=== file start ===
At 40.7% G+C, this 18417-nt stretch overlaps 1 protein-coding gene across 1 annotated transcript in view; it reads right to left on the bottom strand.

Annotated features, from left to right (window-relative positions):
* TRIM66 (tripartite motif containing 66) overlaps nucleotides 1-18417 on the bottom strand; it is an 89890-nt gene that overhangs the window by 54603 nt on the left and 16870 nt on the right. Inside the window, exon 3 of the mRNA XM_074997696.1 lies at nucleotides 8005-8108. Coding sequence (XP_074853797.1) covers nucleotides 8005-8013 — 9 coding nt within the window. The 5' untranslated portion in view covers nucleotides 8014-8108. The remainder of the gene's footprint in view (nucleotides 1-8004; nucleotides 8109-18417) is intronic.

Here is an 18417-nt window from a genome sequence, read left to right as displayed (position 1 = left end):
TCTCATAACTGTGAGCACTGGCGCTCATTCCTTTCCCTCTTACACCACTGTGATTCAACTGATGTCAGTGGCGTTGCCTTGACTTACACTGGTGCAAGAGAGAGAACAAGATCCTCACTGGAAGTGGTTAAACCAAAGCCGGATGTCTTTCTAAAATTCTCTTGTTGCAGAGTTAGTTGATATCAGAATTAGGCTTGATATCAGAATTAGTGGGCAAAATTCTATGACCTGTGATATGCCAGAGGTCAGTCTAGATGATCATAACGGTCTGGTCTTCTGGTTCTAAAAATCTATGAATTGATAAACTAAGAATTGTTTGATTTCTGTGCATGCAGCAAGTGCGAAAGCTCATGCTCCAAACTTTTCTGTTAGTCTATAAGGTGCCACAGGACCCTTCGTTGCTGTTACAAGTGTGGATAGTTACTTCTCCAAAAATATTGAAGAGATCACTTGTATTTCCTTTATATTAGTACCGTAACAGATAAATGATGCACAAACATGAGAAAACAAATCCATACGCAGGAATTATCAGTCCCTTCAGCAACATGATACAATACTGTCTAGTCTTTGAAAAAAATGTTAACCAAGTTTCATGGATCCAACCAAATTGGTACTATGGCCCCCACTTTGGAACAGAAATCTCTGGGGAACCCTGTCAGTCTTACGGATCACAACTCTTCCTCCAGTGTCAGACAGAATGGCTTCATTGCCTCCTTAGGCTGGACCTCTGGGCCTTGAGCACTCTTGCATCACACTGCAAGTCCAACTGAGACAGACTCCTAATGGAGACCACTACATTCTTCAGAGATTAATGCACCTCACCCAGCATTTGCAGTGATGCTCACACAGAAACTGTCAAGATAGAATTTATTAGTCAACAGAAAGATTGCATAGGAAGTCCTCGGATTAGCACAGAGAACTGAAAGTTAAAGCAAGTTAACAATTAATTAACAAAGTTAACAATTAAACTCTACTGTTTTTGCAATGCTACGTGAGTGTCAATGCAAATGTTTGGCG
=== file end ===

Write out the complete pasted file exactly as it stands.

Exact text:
At 40.7% G+C, this 18417-nt stretch overlaps 1 protein-coding gene across 1 annotated transcript in view; it reads right to left on the bottom strand.

Annotated features, from left to right (window-relative positions):
* TRIM66 (tripartite motif containing 66) overlaps nucleotides 1-18417 on the bottom strand; it is an 89890-nt gene that overhangs the window by 54603 nt on the left and 16870 nt on the right. Inside the window, exon 3 of the mRNA XM_074997696.1 lies at nucleotides 8005-8108. Coding sequence (XP_074853797.1) covers nucleotides 8005-8013 — 9 coding nt within the window. The 5' untranslated portion in view covers nucleotides 8014-8108. The remainder of the gene's footprint in view (nucleotides 1-8004; nucleotides 8109-18417) is intronic.

Here is an 18417-nt window from a genome sequence, read left to right as displayed (position 1 = left end):
TCTCATAACTGTGAGCACTGGCGCTCATTCCTTTCCCTCTTACACCACTGTGATTCAACTGATGTCAGTGGCGTTGCCTTGACTTACACTGGTGCAAGAGAGAGAACAAGATCCTCACTGGAAGTGGTTAAACCAAAGCCGGATGTCTTTCTAAAATTCTCTTGTTGCAGAGTTAGTTGATATCAGAATTAGGCTTGATATCAGAATTAGTGGGCAAAATTCTATGACCTGTGATATGCCAGAGGTCAGTCTAGATGATCATAACGGTCTGGTCTTCTGGTTCTAAAAATCTATGAATTGATAAACTAAGAATTGTTTGATTTCTGTGCATGCAGCAAGTGCGAAAGCTCATGCTCCAAACTTTTCTGTTAGTCTATAAGGTGCCACAGGACCCTTCGTTGCTGTTACAAGTGTGGATAGTTACTTCTCCAAAAATATTGAAGAGATCACTTGTATTTCCTTTATATTAGTACCGTAACAGATAAATGATGCACAAACATGAGAAAACAAATCCATACGCAGGAATTATCAGTCCCTTCAGCAACATGATACAATACTGTCTAGTCTTTGAAAAAAATGTTAACCAAGTTTCATGGATCCAACCAAATTGGTACTATGGCCCCCACTTTGGAACAGAAATCTCTGGGGAACCCTGTCAGTCTTACGGATCACAACTCTTCCTCCAGTGTCAGACAGAATGGCTTCATTGCCTCCTTAGGCTGGACCTCTGGGCCTTGAGCACTCTTGCATCACACTGCAAGTCCAACTGAGACAGACTCCTAATGGAGACCACTACATTCTTCAGAGATTAATGCACCTCACCCAGCATTTGCAGTGATGCTCACACAGAAACTGTCAAGATAGAATTTATTAGTCAACAGAAAGATTGCATAGGAAGTCCTCGGATTAGCACAGAGAACTGAAAGTTAAAGCAAGTTAACAATTAATTAACAAAGTTAACAATTAAACTCTACTGTTTTTGCAATGCTACGTGAGTGTCAATGCAAATGTTTGGCG